Feb. 22 (UPI) -- The U.S. Supreme Court allowed the execution of an Alabama death row inmate to proceed Thursday night.
The court lifted a temporary stay on the execution of Doyle Lee Hamm, who was convicted of killing motel clerk Patrick Cunningham in 1987.
"This case reflects the special circumstances of trying to execute a person who has been on death row for 30 years and has cancer," Justice Stephen Breyer wrote.
He added rather than develop a "constitutional jurisprudence that focuses upon the special circumstances of the aged," he would prefer to reconsider the constitutionality of the death penalty itself.
Justices Ruth Bader Ginsburg and Sonia Sotomayor dissented in lifting the stay and consideration of certiorari granted by Associate Justice of the Supreme Court Clarence Thomas, just Hamm's execution was scheduled to take place at 6 p.m.
Hamm's attorney argued the 61-year-old can't be executed by lethal injection, because lymphoma and past drug have caused too much damage to his veins.
Hamm was diagnosed with cancer in 2014, but the Alabama Attorney General's Office has argued it is now in remission and he is healthy enough to be executed.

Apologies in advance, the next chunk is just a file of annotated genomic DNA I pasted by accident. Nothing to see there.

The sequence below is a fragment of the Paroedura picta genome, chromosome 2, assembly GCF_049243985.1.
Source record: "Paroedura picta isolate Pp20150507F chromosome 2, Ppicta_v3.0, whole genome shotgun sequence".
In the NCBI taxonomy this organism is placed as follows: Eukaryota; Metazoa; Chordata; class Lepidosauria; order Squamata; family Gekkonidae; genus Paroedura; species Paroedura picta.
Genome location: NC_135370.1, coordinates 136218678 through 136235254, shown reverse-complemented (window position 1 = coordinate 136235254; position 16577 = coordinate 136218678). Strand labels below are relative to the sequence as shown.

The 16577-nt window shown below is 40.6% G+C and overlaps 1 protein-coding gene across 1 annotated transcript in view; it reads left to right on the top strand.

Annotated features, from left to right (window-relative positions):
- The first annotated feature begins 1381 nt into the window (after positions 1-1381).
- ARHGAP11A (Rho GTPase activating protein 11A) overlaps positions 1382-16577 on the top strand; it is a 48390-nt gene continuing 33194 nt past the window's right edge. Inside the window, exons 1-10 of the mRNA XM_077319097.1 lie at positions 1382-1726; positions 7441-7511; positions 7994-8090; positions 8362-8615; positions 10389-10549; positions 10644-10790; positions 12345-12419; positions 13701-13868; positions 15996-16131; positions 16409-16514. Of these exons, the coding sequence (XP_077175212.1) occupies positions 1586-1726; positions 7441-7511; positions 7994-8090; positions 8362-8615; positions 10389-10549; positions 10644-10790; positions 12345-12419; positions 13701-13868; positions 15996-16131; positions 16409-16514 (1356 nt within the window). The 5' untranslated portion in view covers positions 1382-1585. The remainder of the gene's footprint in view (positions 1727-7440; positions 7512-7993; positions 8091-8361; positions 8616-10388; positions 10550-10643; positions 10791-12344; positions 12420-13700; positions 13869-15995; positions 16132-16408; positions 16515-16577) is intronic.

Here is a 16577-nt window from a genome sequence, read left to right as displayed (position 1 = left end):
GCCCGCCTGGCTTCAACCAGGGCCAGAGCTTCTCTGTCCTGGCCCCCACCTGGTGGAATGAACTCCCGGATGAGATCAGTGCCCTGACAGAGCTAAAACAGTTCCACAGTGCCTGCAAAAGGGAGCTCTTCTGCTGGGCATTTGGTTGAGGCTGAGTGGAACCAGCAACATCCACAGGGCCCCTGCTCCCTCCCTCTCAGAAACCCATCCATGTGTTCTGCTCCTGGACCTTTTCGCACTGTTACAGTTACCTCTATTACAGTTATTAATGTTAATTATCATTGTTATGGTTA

"Hamm's claim was that he has compromised veins that prevent him from being executed by lethal injection. That claim was refuted by medical evidence," the Attorney General's office said in response to Hamm's appeal for a stay.
Last Thursday the U.S. 11th Circuit Court of Appeals affirmed a ruling by U.S. Chief District Judge Karon O. Bowdre which stated Hamm has veins in his lower extremities which could be used to carry out the execution.
"Hamm has two peripheral veins accessible for a lethal injection, and his central veins are likewise accessible for a lethal injection," the court ruled.
Hamm is one of three people scheduled for execution in the United States Thursday.
Eric Branch was executed via lethal injection at Florida State Prison at 6 p.m.